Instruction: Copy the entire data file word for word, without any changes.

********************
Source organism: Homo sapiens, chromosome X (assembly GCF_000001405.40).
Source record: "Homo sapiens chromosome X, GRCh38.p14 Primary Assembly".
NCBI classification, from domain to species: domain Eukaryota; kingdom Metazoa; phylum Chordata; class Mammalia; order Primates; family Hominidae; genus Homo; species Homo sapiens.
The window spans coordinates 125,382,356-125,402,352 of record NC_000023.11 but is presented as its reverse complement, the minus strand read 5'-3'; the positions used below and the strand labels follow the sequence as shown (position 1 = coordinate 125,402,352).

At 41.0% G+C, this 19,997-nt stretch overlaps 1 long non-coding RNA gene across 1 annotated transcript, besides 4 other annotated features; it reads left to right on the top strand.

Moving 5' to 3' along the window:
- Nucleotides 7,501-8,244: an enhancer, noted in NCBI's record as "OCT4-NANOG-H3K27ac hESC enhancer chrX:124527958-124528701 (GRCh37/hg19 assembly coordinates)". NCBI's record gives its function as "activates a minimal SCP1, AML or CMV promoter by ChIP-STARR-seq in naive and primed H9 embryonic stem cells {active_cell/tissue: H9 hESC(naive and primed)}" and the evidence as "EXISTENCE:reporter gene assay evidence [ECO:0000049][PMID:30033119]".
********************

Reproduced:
Source organism: Homo sapiens, chromosome X (assembly GCF_000001405.40).
Source record: "Homo sapiens chromosome X, GRCh38.p14 Primary Assembly".
NCBI classification, from domain to species: domain Eukaryota; kingdom Metazoa; phylum Chordata; class Mammalia; order Primates; family Hominidae; genus Homo; species Homo sapiens.
The window spans coordinates 125,382,356-125,402,352 of record NC_000023.11 but is presented as its reverse complement, the minus strand read 5'-3'; the positions used below and the strand labels follow the sequence as shown (position 1 = coordinate 125,402,352).

At 41.0% G+C, this 19,997-nt stretch overlaps 1 long non-coding RNA gene across 1 annotated transcript, besides 4 other annotated features; it reads left to right on the top strand.

Moving 5' to 3' along the window:
- Nucleotides 7,501-8,244: an enhancer, noted in NCBI's record as "OCT4-NANOG-H3K27ac hESC enhancer chrX:124527958-124528701 (GRCh37/hg19 assembly coordinates)". NCBI's record gives its function as "activates a minimal SCP1, AML or CMV promoter by ChIP-STARR-seq in naive and primed H9 embryonic stem cells {active_cell/tissue: H9 hESC(naive and primed)}" and the evidence as "EXISTENCE:reporter gene assay evidence [ECO:0000049][PMID:30033119]".